Blog by: Rudh
The debut of Mesut Ozil, a player bought for 50 million euros, was always likely to draw intrigue. It was evident from the stuffed press room and clutch of freshly printed replica shirts that had made their way up from London on the backs of Arsenal fans — all bearing the name Ozil.
It was a lot of pressure to put on one player. Talk he may not be fit for Saturday’s game had stirred the early throes of panic among Arsenal fans. The parsimony of two free transfers had been eradicated late on Deadline Day with the German international’s expensive arrival, quelling the calls of Arsene Wenger’s detractors.
A move that delighted Gunners fans, it bemused those in Madrid in equal measure. Their view had first displayed itself at the Santiago Bernabeu, in the midst of Gareth Bale’s unveiling. Nestled among the crowd’s cries and cheers, one message resonated: “Don’t sell Ozil.”
Even new teammate Santi Cazorla revealed he could not fathom why Madrid had seen fit to sanction a deal for such a special player. The stats had backed up Cazorla’s belief: The 24 clear-cut chances Ozil created last season were the most in Europe’s top five leagues.
On the evidence of today, Cazorla’s description of Ozil as a unique player was not wrong. Slight in frame, he took welcoming early bumps of the Premier League with little suggestion of being flustered. Noted for his creative prowess, it took just 10 minutes to witness his powers in action. Peeling into the channel, a delightful touch and weighted pass to Olivier Giroud broke records for both — Ozil’s first assist and the Frenchman’s first goal outside London, two notable habits that the club hopes they will both continue.
On the stroke of the half hour, it seemed as if Arsenal fans were ready to purse their lips and indulge Wenger with the same cries their Madrid counterparts had made just weeks prior. Playing the pitch horizontally and consistently finding pockets of space, Ozil and his nonchalant ambling across the grass gave connotations of a man supremely confident in his abilities.
Not content with a solitary assist, he sought more, quickly backing up his confident demeanor with results. By the end of the first half, he could easily have had a trio of assists had Theo Walcott made more of the two excellent slide-rule passes he received from Ozil.
Seeming to almost disappear and reappear on the pitch like a vaudevillian magician, the German playmaker had an influence on the play that was brief but telling.
Yet despite the magical aurora, the marquee signing cannot remedy every problem present at the club.
Take Arsenal’s much publicised defensive fragility. A late injury to Per Mertesacker and a lack of summer spending on sufficient reinforcements meant that, for the second season in a row at Sunderland, Bacary Sagna was forced into a central position. With options including Kolo Toure and Mamadou Sakho available during the transfer window, today furthered questioning as to why no move was made.
Allowing Sunderland into the game, the period after Craig Gardner’s penalty conversion served as the first test of Arsenal’s mental toughness. Previous iterations of Wenger’s side may have cracked under the intense, frenzied atmosphere Sunderland boss Paolo Di Canio orchestrates at the Stadium of Light.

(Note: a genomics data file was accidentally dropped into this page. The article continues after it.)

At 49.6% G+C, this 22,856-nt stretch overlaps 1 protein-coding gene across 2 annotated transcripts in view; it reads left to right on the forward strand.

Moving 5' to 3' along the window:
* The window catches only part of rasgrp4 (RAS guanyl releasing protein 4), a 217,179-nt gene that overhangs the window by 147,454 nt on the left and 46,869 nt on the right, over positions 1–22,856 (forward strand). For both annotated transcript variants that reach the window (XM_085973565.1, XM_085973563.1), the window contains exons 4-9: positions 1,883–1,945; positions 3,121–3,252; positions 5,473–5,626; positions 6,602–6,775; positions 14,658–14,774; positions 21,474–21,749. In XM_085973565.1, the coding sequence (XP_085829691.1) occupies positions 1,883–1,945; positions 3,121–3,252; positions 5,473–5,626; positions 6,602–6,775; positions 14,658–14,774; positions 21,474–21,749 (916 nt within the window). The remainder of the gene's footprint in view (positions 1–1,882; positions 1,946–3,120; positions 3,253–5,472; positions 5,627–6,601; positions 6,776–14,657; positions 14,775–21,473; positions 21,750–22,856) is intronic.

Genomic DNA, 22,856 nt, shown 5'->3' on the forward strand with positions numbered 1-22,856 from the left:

Regardless of their ability to surpass the brief Sunderland onslaught, few of Arsenal’s defenders drew credit from the penalty that came before it. After gifting Adam Johnson a gulf of space, Laurent Koscielny’s decision to dive in further highlighted the lack of organisation among the back four.
As the game looked to descend into a ragged open affair that would ultimately suit the home side, Aaron Ramsey provided calm thanks to a delightful volley.
Ozil’s perfect debut could have easily been ruined had Sunderland not twice hit the post, and the Mackems’ misfortune hit a crescendo when Jozy Altidore’s first Premier League goal was cancelled out. Shirking off the clutches of Sagna as he burst past into the box, his finish just trickled over the line. As the home fans unleashed jubilation from the stands, it quickly turned to incredulity as referee Martin Atkinson opted to award a free-kick for the initial challenge.
“We were a bit lucky,” Wenger said afterward, a wry smile across his face and knowing look in his eye, the questions on Ozil primed and ready.
As the game wound down, so did Arsenal’s new star turn. The Stadium of Light is an easy place to rile under Di Canio, but even the most passionate fans require a rest period. Left somewhat deflated by the denial of a second equaliser, Ramsey’s second dented their hopes further. Initiated by Ozil, a clever round-the-corner pass from Giroud into the path of Ramsey allowed the Welshman the chance to calmly finish under Keiren Westwood to give a certainty to the result.
Three minutes later and Ozil’s debut was complete. Removed with 10 minutes remaining, Wenger sought keen to praise his “outstanding” first half, a feat made all the more impressive by his manager’s postgame revelation that Ozil had been sick as late as Thursday.
And it will be in his persistence that Arsenal fans will find the ultimate joy as he looks to take to the Premier League with the same grace he did for the first half Saturday.
Meanwhile, back in Spain, where the talk tonight will likely be of Bale, perhaps under the breaths there may just be the question among colleagues of whether they had seen Ozil’s impressive performance just hours earlier.